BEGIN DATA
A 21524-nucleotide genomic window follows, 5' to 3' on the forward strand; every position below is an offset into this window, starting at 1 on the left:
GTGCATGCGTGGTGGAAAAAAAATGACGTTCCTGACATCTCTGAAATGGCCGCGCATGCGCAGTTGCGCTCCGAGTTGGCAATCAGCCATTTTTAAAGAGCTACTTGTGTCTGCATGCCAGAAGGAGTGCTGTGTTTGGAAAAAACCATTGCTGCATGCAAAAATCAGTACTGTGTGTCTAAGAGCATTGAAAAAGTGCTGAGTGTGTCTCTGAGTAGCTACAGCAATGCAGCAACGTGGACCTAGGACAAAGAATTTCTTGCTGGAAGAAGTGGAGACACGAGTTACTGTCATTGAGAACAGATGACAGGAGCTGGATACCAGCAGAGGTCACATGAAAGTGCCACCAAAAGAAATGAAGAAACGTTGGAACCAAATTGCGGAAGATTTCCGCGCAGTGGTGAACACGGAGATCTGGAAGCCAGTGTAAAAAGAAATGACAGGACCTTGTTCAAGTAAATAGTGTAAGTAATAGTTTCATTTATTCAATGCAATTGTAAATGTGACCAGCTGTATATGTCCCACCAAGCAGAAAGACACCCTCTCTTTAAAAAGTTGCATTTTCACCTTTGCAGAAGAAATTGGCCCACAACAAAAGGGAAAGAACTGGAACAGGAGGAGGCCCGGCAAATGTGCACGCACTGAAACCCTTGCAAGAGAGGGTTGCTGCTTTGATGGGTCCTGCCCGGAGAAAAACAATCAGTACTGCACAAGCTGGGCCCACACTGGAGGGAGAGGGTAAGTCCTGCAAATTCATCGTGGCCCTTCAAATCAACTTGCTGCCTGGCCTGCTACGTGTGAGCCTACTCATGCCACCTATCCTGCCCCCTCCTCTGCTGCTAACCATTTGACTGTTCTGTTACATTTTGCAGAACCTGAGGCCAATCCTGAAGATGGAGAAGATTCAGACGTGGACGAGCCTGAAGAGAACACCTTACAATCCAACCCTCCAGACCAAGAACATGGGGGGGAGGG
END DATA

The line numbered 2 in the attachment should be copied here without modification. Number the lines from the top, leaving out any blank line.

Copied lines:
GTGCATGCGTGGTGGAAAAAAAATGACGTTCCTGACATCTCTGAAATGGCCGCGCATGCGCAGTTGCGCTCCGAGTTGGCAATCAGCCATTTTTAAAGAGCTACTTGTGTCTGCATGCCAGAAGGAGTGCTGTGTTTGGAAAAAACCATTGCTGCATGCAAAAATCAGTACTGTGTGTCTAAGAGCATTGAAAAAGTGCTGAGTGTGTCTCTGAGTAGCTACAGCAATGCAGCAACGTGGACCTAGGACAAAGAATTTCTTGCTGGAAGAAGTGGAGACACGAGTTACTGTCATTGAGAACAGATGACAGGAGCTGGATACCAGCAGAGGTCACATGAAAGTGCCACCAAAAGAAATGAAGAAACGTTGGAACCAAATTGCGGAAGATTTCCGCGCAGTGGTGAACACGGAGATCTGGAAGCCAGTGTAAAAAGAAATGACAGGACCTTGTTCAAGTAAATAGTGTAAGTAATAGTTTCATTTATTCAATGCAATTGTAAATGTGACCAGCTGTATATGTCCCACCAAGCAGAAAGACACCCTCTCTTTAAAAAGTTGCATTTTCACCTTTGCAGAAGAAATTGGCCCACAACAAAAGGGAAAGAACTGGAACAGGAGGAGGCCCGGCAAATGTGCACGCACTGAAACCCTTGCAAGAGAGGGTTGCTGCTTTGATGGGTCCTGCCCGGAGAAAAACAATCAGTACTGCACAAGCTGGGCCCACACTGGAGGGAGAGGGTAAGTCCTGCAAATTCATCGTGGCCCTTCAAATCAACTTGCTGCCTGGCCTGCTACGTGTGAGCCTACTCATGCCACCTATCCTGCCCCCTCCTCTGCTGCTAACCATTTGACTGTTCTGTTACATTTTGCAGAACCTGAGGCCAATCCTGAAGATGGAGAAGATTCAGACGTGGACGAGCCTGAAGAGAACACCTTACAATCCAACCCTCCAGACCAAGAACATGGGGGGGAGGG